Brick and mortar is a solid building material, but it won't last forever. Here are the basics for "tuckpointing", the process of repairing and rebuilding a brick wall.
The mortar and cement holding together a brick wall will erode over time, especially if they're exposed to water for extended periods.
First, remove the compromised mortar using a chipping hammer, or a hammer and flat chisel. For larger jobs and harder mortar, you can use an angle grinder with a diamond blade to make relief cuts in the center of the mortar. This will make it easier to chip out the remaining mortar.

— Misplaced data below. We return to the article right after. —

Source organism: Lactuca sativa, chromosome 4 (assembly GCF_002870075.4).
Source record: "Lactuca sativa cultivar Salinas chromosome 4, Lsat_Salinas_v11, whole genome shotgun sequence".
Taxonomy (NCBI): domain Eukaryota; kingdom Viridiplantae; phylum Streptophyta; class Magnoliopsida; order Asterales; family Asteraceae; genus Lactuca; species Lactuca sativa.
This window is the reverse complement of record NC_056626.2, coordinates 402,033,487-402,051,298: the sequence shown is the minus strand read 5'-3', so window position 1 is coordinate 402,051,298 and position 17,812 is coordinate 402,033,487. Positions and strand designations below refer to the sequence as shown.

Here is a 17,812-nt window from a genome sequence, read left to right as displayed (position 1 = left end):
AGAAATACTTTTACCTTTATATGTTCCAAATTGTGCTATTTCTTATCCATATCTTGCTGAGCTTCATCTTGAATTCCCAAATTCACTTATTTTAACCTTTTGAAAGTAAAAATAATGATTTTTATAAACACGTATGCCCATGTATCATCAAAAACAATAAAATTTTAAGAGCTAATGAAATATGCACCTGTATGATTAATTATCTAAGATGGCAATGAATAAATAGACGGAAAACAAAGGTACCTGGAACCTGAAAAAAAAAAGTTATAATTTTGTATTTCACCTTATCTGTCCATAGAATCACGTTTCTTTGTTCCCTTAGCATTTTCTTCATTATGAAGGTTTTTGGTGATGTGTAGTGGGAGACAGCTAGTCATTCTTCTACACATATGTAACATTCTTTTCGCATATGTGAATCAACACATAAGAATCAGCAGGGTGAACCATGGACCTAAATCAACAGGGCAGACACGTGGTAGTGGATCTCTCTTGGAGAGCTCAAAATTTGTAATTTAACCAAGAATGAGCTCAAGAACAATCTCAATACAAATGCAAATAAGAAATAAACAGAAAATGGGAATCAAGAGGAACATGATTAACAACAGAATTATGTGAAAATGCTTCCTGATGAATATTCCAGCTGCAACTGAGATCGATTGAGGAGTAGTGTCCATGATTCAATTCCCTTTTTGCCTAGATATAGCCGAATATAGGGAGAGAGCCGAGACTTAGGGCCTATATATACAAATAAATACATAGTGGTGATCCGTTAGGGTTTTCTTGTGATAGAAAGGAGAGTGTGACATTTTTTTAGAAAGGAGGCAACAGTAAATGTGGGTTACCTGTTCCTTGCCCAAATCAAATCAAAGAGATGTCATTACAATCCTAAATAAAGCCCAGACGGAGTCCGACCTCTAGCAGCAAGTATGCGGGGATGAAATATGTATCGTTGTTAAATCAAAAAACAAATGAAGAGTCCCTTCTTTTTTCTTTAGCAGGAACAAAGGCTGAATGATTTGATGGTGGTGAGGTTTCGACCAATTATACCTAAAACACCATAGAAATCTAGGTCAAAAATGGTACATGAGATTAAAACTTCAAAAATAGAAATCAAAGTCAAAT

Next, apply mortar mix between the bricks using a brick trowel and pointing trowel. Start with the horizontal joints first and make sure the mix is packed tightly.
Finally, match the look of your new joints to your old joints. In a flush joint, the mortar lines up flush to the edge of the brick. In a raked joint there is a quarter inch relief in the mortar below the edge of the brick. There are other joint profiles but these are the most common.
Before starting any brick repair, check to make sure your wall is not of historical significance. Preserving classical masonry is best left to professionals who understand how to restore -- not just repair -- these types of walls.
How to Repoint Brick Walls [DIY Doctor (YouTube)]